Thursday, June 18, 2009

Wednesday, June 17, 2009

Tuesday, June 16, 2009

Troy lost again

I don't have my computer with me, so all my photos of my travels are on a single 2 gigabyte memory card. Amazing they could all fit! But also dangerous. As I was sifting through them last night to offer you some pictures of Islamic arts, I accidentally hit "Delete All." Panic. Happily there's an "Image Recovery" function, too - whew! - but it didn't bring back all. Lost are all my photos of my first day in Istanbul (including the Rustem Mosque, my favorite!), Gallipoli (lovely weather and blazing yellow canola bushes), Troy (overflowing with bright red poppies), Cannakale, Eceabat and the erstwhile Greek town of Ayvalik (Orthodox were resettled to Greece in accordance with the 1924 Treaty of Lausanne), some of whose churches are now mosques; the others are ruins. Besides these you know (bless you!), the dome and tiles of the Rustem Mosque you see here are all that survived. Boohoo! Now I have to remember the old-fashioned way!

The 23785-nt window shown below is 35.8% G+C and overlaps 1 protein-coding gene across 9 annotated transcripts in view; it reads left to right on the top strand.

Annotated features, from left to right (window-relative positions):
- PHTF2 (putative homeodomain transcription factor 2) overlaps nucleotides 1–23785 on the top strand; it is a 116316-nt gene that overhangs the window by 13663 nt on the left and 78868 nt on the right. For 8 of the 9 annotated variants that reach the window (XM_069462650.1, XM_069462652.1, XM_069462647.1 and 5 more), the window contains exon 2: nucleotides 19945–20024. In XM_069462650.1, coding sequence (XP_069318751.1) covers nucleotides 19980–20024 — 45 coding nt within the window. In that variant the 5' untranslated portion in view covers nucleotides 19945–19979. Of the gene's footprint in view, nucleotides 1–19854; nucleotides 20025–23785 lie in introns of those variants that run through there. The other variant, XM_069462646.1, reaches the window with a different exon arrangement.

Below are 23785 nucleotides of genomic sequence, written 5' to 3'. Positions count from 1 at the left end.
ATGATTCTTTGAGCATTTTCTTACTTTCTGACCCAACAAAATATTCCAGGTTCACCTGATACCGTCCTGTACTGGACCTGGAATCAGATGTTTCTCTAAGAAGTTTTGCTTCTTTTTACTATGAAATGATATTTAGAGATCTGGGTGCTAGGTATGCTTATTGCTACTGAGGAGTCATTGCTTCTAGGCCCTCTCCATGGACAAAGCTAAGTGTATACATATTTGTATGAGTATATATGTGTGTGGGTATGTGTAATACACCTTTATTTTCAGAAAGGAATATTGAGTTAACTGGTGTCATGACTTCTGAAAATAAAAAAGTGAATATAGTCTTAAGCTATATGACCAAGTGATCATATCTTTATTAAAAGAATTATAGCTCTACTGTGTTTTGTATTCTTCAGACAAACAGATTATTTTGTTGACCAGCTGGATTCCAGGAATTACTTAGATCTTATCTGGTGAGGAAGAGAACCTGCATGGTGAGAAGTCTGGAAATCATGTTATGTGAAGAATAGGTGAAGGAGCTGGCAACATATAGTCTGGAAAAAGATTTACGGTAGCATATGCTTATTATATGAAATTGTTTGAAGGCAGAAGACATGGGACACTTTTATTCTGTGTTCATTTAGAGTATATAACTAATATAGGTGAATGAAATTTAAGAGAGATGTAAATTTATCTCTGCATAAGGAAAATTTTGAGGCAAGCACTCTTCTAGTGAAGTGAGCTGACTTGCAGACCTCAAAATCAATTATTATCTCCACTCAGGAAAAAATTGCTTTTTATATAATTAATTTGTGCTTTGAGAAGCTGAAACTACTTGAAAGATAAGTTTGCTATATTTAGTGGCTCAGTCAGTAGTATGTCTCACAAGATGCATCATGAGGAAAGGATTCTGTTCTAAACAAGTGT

Monday, June 15, 2009

Falera love again

Went this afternoon to the little village of Falera, a neolithic site which has also long been the site of a church. It's a place whose special energy I remember fondly from the last time I was here four years ago; it's beloved of Swiss New Agers too, apparently, who find it a place of enduring power. There is a tangle of smallish megaliths and menhirs, which line up to define the start and end of farmer's winter, as well
as other movements of sun and moon, but Falera's best known prehistoric carving is the figure above. 3500 years old and still smiling! The little church of Saint Remigius - gothic but with baroque fixings, and missals in Switzerland's fourth language, Rumantsch - is charming, too.

Sunday, June 14, 2009


I'll keep posting Turkey photos, but I'm actually now in Flims in southeast-central Switzerland, site of a lovely hiking-skiing resort today but the site 15,000 years ago of the biggest rockslide in the Alps - so big they call it a mountain fall! Like Yosemite's Half Dome. The Flimserstein (which we see from our balcony and which changes aspect every few minutes as the shadows move across it) is the half of the mountain which didn't collapse...

Critters of Turkey

Saw a fair number of animals in Turkey. Here are some I caught on film. This stray cat came up to me outside the Kariye Museum in Istanbul (Turkey is full of stray cats, most looking rather less well fed than this one). The frog below was the only one of the scores who inhabit the ruins of the Basilica of StJohn at Selcuk (named Ayios Theologos/Ayaslug after John until 1914) who let me pick him up.